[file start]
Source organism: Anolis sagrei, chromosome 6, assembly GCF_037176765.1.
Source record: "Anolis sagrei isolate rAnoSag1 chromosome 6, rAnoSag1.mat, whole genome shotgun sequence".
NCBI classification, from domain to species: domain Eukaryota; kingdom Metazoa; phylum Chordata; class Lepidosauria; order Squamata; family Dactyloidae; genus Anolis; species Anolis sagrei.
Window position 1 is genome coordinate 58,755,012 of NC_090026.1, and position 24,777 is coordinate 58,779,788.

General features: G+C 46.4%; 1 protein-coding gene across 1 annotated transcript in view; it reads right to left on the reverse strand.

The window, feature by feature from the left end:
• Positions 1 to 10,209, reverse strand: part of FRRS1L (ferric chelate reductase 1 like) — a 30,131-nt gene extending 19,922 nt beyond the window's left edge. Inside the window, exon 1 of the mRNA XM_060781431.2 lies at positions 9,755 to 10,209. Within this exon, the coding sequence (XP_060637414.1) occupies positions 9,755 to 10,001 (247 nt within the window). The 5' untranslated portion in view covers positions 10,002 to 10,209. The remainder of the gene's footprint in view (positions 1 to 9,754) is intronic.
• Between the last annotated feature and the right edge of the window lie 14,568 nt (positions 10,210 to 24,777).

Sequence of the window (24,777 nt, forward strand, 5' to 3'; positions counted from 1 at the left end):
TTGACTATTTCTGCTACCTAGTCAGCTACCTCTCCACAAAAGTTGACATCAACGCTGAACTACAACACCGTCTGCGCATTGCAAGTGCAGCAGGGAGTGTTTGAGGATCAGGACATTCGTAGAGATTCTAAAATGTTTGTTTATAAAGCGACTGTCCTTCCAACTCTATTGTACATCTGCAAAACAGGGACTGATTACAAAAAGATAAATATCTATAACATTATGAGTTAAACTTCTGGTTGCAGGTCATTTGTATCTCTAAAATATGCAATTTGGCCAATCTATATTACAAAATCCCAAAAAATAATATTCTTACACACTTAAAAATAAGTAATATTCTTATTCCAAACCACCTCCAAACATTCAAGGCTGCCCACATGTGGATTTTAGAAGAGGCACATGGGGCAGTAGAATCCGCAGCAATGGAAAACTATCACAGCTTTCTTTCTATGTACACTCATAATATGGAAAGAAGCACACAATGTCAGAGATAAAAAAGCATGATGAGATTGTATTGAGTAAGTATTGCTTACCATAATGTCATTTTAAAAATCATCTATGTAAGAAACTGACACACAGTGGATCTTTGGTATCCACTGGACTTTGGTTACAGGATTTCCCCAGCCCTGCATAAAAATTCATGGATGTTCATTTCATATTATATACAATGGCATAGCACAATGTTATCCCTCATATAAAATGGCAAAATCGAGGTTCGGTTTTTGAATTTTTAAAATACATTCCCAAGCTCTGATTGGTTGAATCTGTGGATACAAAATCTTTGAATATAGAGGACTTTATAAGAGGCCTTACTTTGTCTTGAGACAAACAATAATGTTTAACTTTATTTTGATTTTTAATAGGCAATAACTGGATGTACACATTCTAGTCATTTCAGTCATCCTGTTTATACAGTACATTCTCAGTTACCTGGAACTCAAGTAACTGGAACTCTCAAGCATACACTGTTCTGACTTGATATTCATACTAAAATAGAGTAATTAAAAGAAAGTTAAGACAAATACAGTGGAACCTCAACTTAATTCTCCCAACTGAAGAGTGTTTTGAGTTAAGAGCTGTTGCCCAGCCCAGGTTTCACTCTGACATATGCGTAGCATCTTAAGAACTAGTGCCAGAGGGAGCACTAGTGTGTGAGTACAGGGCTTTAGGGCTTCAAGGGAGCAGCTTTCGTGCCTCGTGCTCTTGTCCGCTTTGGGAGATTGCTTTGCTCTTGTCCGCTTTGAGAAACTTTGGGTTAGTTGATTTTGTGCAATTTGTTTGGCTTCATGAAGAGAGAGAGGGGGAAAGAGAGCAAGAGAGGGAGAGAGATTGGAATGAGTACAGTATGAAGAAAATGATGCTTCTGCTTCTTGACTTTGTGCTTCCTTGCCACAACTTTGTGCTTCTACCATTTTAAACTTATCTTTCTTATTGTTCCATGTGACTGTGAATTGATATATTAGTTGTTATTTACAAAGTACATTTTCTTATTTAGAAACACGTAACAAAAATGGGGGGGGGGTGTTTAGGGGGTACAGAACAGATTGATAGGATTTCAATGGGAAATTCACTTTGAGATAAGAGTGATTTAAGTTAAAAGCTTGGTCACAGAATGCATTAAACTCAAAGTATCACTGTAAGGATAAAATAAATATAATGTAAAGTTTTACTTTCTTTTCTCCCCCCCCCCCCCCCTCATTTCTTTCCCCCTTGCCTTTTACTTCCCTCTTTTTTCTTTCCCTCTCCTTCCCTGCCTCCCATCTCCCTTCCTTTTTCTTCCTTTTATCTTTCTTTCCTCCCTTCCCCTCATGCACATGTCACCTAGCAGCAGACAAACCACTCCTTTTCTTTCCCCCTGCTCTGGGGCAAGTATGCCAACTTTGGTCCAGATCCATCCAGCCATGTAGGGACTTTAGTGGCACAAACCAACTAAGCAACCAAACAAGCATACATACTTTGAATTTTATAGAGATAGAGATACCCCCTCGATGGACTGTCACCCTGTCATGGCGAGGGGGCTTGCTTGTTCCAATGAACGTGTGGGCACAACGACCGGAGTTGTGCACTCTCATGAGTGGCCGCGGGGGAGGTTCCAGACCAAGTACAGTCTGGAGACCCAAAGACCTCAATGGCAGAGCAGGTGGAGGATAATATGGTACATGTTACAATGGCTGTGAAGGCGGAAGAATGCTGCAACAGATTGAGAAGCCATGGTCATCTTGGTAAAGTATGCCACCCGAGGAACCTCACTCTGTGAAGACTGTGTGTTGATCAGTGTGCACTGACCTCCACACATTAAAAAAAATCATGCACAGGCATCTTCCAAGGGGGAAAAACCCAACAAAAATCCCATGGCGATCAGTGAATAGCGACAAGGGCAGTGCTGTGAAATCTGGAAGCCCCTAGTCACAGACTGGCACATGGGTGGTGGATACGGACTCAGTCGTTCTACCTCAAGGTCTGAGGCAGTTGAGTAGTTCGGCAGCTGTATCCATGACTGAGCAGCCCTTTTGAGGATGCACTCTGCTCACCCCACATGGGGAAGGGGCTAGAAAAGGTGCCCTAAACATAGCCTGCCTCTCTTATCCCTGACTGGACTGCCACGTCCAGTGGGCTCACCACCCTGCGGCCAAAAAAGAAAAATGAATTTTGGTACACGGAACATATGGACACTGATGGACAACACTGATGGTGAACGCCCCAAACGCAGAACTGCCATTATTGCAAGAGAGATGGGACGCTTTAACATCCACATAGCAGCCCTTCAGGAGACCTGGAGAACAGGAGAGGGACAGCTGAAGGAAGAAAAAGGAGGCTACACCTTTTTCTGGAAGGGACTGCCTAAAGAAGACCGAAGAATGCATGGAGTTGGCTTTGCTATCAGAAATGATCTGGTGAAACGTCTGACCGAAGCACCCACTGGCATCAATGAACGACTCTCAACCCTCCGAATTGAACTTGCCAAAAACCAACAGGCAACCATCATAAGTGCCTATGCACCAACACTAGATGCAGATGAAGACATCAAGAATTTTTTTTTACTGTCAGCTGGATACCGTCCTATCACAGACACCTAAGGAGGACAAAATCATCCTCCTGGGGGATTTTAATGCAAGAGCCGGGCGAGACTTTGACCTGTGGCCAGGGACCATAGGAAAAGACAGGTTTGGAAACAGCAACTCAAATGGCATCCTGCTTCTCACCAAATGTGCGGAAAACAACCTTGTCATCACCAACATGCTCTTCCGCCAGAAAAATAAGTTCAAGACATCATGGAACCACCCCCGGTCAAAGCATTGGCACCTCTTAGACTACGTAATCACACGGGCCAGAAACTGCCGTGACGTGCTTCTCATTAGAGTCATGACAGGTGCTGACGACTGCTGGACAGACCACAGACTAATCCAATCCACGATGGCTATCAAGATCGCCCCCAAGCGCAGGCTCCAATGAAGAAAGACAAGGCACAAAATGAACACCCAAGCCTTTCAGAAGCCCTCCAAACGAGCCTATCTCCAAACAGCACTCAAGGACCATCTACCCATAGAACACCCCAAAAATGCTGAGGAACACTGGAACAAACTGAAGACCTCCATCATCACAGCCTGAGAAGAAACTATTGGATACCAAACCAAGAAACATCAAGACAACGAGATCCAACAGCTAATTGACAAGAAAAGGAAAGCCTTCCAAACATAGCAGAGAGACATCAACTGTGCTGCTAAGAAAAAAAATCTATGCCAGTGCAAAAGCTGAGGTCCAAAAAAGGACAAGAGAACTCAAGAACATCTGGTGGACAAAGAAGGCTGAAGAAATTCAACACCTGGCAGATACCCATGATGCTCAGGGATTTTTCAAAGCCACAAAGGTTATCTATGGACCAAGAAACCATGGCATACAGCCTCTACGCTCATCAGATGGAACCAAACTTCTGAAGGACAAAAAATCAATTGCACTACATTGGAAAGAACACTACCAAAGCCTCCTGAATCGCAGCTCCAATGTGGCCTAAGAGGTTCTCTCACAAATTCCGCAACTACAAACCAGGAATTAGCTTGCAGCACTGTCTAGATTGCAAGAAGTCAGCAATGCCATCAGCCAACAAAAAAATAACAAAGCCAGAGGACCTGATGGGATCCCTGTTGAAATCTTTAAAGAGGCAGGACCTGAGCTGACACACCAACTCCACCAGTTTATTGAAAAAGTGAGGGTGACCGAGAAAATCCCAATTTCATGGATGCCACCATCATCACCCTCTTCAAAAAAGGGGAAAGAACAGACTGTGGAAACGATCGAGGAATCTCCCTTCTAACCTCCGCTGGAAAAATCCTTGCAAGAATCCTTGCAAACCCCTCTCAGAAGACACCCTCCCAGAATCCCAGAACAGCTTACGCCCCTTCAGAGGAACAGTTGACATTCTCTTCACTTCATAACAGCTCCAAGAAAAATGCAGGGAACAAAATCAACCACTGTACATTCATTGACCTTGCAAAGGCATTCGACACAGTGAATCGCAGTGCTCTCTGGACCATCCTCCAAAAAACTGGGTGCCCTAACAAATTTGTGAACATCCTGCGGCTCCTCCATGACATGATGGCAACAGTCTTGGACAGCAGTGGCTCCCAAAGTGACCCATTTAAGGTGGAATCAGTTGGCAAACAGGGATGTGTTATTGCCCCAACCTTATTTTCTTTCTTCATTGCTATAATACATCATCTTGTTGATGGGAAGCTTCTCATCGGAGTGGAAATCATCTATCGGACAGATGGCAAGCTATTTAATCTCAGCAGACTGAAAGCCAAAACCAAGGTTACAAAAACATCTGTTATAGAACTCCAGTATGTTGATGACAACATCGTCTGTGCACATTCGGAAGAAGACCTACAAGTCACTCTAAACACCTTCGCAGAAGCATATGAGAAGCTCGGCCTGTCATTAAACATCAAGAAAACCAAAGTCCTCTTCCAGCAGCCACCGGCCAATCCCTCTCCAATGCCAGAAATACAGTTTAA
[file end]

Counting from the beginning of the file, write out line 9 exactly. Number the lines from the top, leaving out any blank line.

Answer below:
Sequence of the window (24,777 nt, forward strand, 5' to 3'; positions counted from 1 at the left end):